Him: Rugs. You have rugs in thick plastic wrapping rolled up standing in corners of rooms because they have no place to lay down. And you have great taste in rugs. I imagine they’d be lovely if they were ever unrolled. But they weren’t meant to live that way.
Me: I had a rug-deprived childhood. This is why I am a rug hoarder.
Also, the rugs will find homes, after Moochie, our adorable but not entirely housebroken rescue terrier, ruins the existing ones.
But, seriously — you and I had very different young adulthoods, money-wise. More accurately, we both had comfortably upper-middle-class childhoods, and then your dad retired, and my dad left. And declined to pay alimony, or child support, or for college. I went through a period of real insecurity that you never did.
Do you think that accounts for my need to surround myself with things that I find pretty or comforting or life-enhancing, and you’re essentially making do with two spoons and a Built to Spill T-shirt?I had a rug-deprived childhood. Him: It could be. I think when it comes to spending, we are each in our way governed by emotions. Although my emotion is a sense of impending doom, which has no clear source.
Me: Let’s talk about that!
Do you think that if you let yourself have nice things that the bottom would fall out of the flimsy paper bag that is life?
Where does the doom come from? And if we get rid of it, will you lavish me with gifts?
Him: I do occasionally break loose of my psychology to buy nice things — and more often for you than for myself. I bought you that small painting in your office, and it wasn’t even for a special occasion. I just saw it and liked it. And I think/hope I do okay on gifts that enrich your life in some small way, like the pointlessly expensive foot cream that promised to help you sleep better and actually worked, sometimes.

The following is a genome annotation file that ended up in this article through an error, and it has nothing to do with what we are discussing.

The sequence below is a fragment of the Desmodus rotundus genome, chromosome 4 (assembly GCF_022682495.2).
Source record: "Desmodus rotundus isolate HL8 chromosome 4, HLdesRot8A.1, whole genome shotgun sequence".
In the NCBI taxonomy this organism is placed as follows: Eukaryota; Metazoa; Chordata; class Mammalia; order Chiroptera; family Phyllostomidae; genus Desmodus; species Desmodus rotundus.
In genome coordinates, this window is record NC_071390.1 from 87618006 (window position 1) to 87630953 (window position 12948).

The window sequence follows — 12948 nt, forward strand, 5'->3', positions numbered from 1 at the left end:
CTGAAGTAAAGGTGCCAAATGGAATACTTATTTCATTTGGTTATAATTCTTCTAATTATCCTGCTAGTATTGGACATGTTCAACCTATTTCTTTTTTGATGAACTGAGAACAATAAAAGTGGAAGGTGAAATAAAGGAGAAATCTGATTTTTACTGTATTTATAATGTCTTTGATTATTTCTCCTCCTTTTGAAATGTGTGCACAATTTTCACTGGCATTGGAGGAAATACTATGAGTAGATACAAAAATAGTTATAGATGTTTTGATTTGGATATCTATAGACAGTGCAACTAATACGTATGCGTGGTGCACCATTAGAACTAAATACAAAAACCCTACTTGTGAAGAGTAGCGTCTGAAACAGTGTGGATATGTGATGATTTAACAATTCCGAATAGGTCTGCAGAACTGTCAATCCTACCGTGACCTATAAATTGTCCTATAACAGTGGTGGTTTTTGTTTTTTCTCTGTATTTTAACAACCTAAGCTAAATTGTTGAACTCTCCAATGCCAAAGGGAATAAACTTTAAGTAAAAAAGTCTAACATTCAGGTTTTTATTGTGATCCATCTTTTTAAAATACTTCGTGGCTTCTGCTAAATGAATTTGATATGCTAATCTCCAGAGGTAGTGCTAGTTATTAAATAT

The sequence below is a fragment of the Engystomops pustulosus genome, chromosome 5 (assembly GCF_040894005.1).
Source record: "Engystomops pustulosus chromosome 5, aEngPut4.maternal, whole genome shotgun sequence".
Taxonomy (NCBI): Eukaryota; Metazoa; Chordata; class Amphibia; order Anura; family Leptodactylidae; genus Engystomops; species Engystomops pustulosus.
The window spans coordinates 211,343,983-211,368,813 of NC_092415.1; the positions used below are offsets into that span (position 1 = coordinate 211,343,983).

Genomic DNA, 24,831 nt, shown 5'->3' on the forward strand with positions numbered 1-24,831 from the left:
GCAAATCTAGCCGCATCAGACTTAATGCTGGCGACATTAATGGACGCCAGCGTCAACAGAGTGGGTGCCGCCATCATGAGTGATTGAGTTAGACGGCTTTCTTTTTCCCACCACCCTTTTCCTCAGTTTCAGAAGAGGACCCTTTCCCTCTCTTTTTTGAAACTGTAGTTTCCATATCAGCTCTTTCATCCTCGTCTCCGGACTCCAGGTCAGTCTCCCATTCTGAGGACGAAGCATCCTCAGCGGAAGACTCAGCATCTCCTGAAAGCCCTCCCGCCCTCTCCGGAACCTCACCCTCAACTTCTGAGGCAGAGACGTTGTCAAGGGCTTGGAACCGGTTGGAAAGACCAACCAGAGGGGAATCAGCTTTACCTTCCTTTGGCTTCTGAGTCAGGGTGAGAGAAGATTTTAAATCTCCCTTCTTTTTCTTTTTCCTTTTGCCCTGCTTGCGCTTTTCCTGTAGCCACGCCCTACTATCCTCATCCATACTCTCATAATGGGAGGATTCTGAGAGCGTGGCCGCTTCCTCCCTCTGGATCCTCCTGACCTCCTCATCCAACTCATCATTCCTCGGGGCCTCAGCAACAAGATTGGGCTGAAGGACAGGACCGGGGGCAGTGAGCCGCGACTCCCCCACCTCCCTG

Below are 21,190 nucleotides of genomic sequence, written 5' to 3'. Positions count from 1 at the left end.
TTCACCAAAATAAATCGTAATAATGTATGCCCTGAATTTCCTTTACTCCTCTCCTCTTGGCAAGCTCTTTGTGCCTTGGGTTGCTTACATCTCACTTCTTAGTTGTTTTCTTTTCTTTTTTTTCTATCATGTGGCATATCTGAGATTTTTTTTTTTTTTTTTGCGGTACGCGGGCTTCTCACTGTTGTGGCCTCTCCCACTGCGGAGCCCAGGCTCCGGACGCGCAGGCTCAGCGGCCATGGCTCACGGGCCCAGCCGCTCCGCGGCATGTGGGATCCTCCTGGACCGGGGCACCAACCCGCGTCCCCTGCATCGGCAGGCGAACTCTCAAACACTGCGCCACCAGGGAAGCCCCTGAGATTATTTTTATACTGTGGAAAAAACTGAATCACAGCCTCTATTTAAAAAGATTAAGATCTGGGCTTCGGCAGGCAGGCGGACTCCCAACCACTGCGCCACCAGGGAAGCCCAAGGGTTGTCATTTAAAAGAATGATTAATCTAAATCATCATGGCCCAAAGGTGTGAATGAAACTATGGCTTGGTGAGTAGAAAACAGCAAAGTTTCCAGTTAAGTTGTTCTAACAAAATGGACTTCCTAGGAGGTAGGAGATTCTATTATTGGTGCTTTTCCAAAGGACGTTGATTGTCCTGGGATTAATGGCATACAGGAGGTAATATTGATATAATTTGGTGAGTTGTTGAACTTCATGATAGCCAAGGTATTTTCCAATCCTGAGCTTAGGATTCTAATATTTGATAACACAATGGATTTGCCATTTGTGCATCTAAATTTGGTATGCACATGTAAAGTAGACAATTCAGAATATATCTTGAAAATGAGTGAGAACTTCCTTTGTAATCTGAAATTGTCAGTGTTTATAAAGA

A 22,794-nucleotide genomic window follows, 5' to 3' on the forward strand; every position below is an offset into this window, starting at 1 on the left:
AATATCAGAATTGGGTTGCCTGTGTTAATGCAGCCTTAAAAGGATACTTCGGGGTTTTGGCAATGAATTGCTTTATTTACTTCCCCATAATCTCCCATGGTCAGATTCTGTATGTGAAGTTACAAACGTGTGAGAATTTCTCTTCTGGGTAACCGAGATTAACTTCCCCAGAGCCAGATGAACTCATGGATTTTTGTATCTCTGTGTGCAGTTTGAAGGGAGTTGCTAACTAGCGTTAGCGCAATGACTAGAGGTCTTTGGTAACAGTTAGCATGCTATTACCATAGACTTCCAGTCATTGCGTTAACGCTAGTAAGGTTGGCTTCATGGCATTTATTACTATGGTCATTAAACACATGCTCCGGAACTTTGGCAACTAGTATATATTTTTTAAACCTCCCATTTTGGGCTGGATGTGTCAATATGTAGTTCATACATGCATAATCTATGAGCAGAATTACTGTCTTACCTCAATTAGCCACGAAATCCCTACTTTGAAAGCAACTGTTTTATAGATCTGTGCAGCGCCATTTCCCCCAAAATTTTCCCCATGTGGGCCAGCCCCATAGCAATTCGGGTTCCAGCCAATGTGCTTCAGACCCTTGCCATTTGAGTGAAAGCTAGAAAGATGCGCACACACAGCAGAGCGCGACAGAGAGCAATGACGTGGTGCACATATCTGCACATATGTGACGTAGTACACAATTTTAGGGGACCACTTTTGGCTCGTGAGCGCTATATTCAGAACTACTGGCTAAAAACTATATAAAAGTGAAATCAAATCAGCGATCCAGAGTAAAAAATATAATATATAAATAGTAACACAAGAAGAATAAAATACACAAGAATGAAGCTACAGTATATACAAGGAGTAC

I think this attitude surfaces more aggressively when I am buying for myself. I will never get the fish in black bean sauce for $12.99 if there’s a noodles with ginger and scallion for $4.99, even though I really want the fish and black bean sauce and am blessed enough to be able to afford it.
Message: I’m the real victim here.
Second: If the fish in black bean sauce is what you really want, and you can totally afford it, why not get the lunch you want?
Him: Because I can save $8 and still have something good. The noodles with ginger and scallion are always a decent meal. It’s not like I’m force-feeding myself garbage in the name of fiscal responsibility.
And the other day at Victor’s, I did splurge on that tuna sashimi. Some of it’s a matter of being in a mode of enjoyment versus times when I’m just managing myself. Do you have those modes?
Me: But are you saving $8 thinking you will get something nice someday? And, does some day ever come?
There are definitely things I am reasonable about. Everyday clothes. Cars. Electronics. I don’t need the fanciest/newest/biggest/best phone or stereo or TV or car. And as indulgent as you think I am, I bet if you could look in other women’s closets, you’d be impressed with my thrift.
What I like, and where I don’t skimp: travel, hotels, bed linens, things that go into making a nice house, food. It doesn’t always need to be the fanciest place, or the most expensive thing on the menu…but if I were having lunch in Chinatown, I’d always get the dish I wanted. And I refuse to be lunch-shamed!
Him: I am not saving for something nice. It’s a bulwark against doom.I am not saving for something nice. It’s a bulwark against doom. Me: But there is no doom! There was never any doom. It was earth, all along. Soylent Green is people. Or, something like that.
Him: I wonder if this will change when my book blows up and then becomes a TV show.
Me: I can only hope we find out.